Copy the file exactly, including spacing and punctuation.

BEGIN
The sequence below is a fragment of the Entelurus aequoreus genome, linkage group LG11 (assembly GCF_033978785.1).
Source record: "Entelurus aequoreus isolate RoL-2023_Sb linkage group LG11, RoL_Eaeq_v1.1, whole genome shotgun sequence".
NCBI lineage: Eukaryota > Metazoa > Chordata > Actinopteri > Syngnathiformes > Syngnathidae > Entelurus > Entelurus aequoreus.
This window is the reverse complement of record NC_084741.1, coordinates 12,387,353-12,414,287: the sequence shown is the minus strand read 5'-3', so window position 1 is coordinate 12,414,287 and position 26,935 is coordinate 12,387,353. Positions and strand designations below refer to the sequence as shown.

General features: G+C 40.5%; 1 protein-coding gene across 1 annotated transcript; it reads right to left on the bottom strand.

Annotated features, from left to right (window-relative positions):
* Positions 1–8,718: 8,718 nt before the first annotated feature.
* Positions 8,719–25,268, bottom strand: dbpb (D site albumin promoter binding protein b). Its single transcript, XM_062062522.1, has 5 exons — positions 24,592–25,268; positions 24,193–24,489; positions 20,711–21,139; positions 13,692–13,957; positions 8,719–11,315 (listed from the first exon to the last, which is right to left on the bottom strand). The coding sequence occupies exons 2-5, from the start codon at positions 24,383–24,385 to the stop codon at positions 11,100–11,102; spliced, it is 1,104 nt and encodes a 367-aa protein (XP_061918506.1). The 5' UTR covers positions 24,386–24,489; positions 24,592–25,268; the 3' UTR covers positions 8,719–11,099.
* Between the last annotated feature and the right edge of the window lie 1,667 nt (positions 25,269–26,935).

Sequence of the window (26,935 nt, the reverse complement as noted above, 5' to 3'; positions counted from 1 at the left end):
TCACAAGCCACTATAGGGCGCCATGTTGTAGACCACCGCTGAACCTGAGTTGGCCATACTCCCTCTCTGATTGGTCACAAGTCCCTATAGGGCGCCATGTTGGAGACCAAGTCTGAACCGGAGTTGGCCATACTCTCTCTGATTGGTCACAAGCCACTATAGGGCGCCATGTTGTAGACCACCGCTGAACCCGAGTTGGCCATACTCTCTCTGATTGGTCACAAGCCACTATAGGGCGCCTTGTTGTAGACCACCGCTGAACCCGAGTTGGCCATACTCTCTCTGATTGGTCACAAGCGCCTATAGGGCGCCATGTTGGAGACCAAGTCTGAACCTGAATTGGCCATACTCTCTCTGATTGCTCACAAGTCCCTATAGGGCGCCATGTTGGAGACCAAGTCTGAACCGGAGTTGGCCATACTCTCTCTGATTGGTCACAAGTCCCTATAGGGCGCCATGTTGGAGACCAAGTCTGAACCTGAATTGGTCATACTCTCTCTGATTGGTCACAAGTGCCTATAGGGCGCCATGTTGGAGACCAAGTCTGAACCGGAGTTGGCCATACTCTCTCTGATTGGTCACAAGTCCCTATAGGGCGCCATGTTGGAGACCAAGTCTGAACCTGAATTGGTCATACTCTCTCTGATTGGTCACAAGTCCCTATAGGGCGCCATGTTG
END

The sequence below is a fragment of the Entelurus aequoreus genome, linkage group LG11 (assembly GCF_033978785.1).
Source record: "Entelurus aequoreus isolate RoL-2023_Sb linkage group LG11, RoL_Eaeq_v1.1, whole genome shotgun sequence".
NCBI lineage: Eukaryota > Metazoa > Chordata > Actinopteri > Syngnathiformes > Syngnathidae > Entelurus > Entelurus aequoreus.
This window is the reverse complement of record NC_084741.1, coordinates 12,387,353-12,414,287: the sequence shown is the minus strand read 5'-3', so window position 1 is coordinate 12,414,287 and position 26,935 is coordinate 12,387,353. Positions and strand designations below refer to the sequence as shown.

General features: G+C 40.5%; 1 protein-coding gene across 1 annotated transcript; it reads right to left on the bottom strand.

Annotated features, from left to right (window-relative positions):
* Positions 1–8,718: 8,718 nt before the first annotated feature.
* Positions 8,719–25,268, bottom strand: dbpb (D site albumin promoter binding protein b). Its single transcript, XM_062062522.1, has 5 exons — positions 24,592–25,268; positions 24,193–24,489; positions 20,711–21,139; positions 13,692–13,957; positions 8,719–11,315 (listed from the first exon to the last, which is right to left on the bottom strand). The coding sequence occupies exons 2-5, from the start codon at positions 24,383–24,385 to the stop codon at positions 11,100–11,102; spliced, it is 1,104 nt and encodes a 367-aa protein (XP_061918506.1). The 5' UTR covers positions 24,386–24,489; positions 24,592–25,268; the 3' UTR covers positions 8,719–11,099.
* Between the last annotated feature and the right edge of the window lie 1,667 nt (positions 25,269–26,935).

Sequence of the window (26,935 nt, the reverse complement as noted above, 5' to 3'; positions counted from 1 at the left end):
TCACAAGCCACTATAGGGCGCCATGTTGTAGACCACCGCTGAACCTGAGTTGGCCATACTCCCTCTCTGATTGGTCACAAGTCCCTATAGGGCGCCATGTTGGAGACCAAGTCTGAACCGGAGTTGGCCATACTCTCTCTGATTGGTCACAAGCCACTATAGGGCGCCATGTTGTAGACCACCGCTGAACCCGAGTTGGCCATACTCTCTCTGATTGGTCACAAGCCACTATAGGGCGCCTTGTTGTAGACCACCGCTGAACCCGAGTTGGCCATACTCTCTCTGATTGGTCACAAGCGCCTATAGGGCGCCATGTTGGAGACCAAGTCTGAACCTGAATTGGCCATACTCTCTCTGATTGCTCACAAGTCCCTATAGGGCGCCATGTTGGAGACCAAGTCTGAACCGGAGTTGGCCATACTCTCTCTGATTGGTCACAAGTCCCTATAGGGCGCCATGTTGGAGACCAAGTCTGAACCTGAATTGGTCATACTCTCTCTGATTGGTCACAAGTGCCTATAGGGCGCCATGTTGGAGACCAAGTCTGAACCGGAGTTGGCCATACTCTCTCTGATTGGTCACAAGTCCCTATAGGGCGCCATGTTGGAGACCAAGTCTGAACCTGAATTGGTCATACTCTCTCTGATTGGTCACAAGTCCCTATAGGGCGCCATGTTG